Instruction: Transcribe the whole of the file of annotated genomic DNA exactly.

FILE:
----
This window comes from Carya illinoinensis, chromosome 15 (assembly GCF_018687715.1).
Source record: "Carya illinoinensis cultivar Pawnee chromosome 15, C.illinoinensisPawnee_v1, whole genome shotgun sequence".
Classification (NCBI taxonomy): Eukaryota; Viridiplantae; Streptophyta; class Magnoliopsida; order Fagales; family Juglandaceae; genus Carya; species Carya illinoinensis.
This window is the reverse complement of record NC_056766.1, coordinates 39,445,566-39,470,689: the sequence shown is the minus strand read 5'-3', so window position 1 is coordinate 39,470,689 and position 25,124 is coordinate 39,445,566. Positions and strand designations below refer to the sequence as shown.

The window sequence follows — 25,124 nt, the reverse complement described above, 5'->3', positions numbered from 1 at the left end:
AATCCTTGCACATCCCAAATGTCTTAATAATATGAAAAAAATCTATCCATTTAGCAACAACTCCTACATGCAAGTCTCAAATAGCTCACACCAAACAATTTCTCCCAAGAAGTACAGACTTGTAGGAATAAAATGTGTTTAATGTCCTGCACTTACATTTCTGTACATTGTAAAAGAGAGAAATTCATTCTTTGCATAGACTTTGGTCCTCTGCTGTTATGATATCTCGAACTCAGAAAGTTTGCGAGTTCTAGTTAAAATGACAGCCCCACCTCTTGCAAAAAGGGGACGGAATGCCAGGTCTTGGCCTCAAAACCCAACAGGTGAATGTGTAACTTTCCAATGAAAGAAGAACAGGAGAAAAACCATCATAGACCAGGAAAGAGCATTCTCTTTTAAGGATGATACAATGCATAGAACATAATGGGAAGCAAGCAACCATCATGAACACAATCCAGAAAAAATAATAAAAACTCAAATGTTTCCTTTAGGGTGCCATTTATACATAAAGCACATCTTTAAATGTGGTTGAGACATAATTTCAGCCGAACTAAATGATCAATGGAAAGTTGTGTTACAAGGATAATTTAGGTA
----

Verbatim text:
This window comes from Carya illinoinensis, chromosome 15 (assembly GCF_018687715.1).
Source record: "Carya illinoinensis cultivar Pawnee chromosome 15, C.illinoinensisPawnee_v1, whole genome shotgun sequence".
Classification (NCBI taxonomy): Eukaryota; Viridiplantae; Streptophyta; class Magnoliopsida; order Fagales; family Juglandaceae; genus Carya; species Carya illinoinensis.
This window is the reverse complement of record NC_056766.1, coordinates 39,445,566-39,470,689: the sequence shown is the minus strand read 5'-3', so window position 1 is coordinate 39,470,689 and position 25,124 is coordinate 39,445,566. Positions and strand designations below refer to the sequence as shown.

The window sequence follows — 25,124 nt, the reverse complement described above, 5'->3', positions numbered from 1 at the left end:
AATCCTTGCACATCCCAAATGTCTTAATAATATGAAAAAAATCTATCCATTTAGCAACAACTCCTACATGCAAGTCTCAAATAGCTCACACCAAACAATTTCTCCCAAGAAGTACAGACTTGTAGGAATAAAATGTGTTTAATGTCCTGCACTTACATTTCTGTACATTGTAAAAGAGAGAAATTCATTCTTTGCATAGACTTTGGTCCTCTGCTGTTATGATATCTCGAACTCAGAAAGTTTGCGAGTTCTAGTTAAAATGACAGCCCCACCTCTTGCAAAAAGGGGACGGAATGCCAGGTCTTGGCCTCAAAACCCAACAGGTGAATGTGTAACTTTCCAATGAAAGAAGAACAGGAGAAAAACCATCATAGACCAGGAAAGAGCATTCTCTTTTAAGGATGATACAATGCATAGAACATAATGGGAAGCAAGCAACCATCATGAACACAATCCAGAAAAAATAATAAAAACTCAAATGTTTCCTTTAGGGTGCCATTTATACATAAAGCACATCTTTAAATGTGGTTGAGACATAATTTCAGCCGAACTAAATGATCAATGGAAAGTTGTGTTACAAGGATAATTTAGGTA